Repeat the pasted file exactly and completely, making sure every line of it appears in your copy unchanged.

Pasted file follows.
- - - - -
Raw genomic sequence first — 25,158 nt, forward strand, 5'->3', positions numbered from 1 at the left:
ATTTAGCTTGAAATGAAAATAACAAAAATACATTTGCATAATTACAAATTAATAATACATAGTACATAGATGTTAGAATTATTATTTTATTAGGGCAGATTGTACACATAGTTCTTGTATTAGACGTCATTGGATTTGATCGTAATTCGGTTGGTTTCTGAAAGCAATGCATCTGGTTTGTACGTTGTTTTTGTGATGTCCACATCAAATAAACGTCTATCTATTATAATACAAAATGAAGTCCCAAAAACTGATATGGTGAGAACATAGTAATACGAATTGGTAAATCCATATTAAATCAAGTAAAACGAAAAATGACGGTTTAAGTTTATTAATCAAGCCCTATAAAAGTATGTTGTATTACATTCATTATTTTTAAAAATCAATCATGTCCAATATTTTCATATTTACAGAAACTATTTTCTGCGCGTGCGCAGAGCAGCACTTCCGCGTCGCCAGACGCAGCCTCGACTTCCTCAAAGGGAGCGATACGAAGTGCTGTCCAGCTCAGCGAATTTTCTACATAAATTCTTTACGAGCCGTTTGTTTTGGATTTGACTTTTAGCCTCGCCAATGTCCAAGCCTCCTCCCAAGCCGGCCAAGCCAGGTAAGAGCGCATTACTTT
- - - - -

Raw genomic sequence first — 25,158 nt, forward strand, 5'->3', positions numbered from 1 at the left:
ATTTAGCTTGAAATGAAAATAACAAAAATACATTTGCATAATTACAAATTAATAATACATAGTACATAGATGTTAGAATTATTATTTTATTAGGGCAGATTGTACACATAGTTCTTGTATTAGACGTCATTGGATTTGATCGTAATTCGGTTGGTTTCTGAAAGCAATGCATCTGGTTTGTACGTTGTTTTTGTGATGTCCACATCAAATAAACGTCTATCTATTATAATACAAAATGAAGTCCCAAAAACTGATATGGTGAGAACATAGTAATACGAATTGGTAAATCCATATTAAATCAAGTAAAACGAAAAATGACGGTTTAAGTTTATTAATCAAGCCCTATAAAAGTATGTTGTATTACATTCATTATTTTTAAAAATCAATCATGTCCAATATTTTCATATTTACAGAAACTATTTTCTGCGCGTGCGCAGAGCAGCACTTCCGCGTCGCCAGACGCAGCCTCGACTTCCTCAAAGGGAGCGATACGAAGTGCTGTCCAGCTCAGCGAATTTTCTACATAAATTCTTTACGAGCCGTTTGTTTTGGATTTGACTTTTAGCCTCGCCAATGTCCAAGCCTCCTCCCAAGCCGGCCAAGCCAGGTAAGAGCGCATTACTTT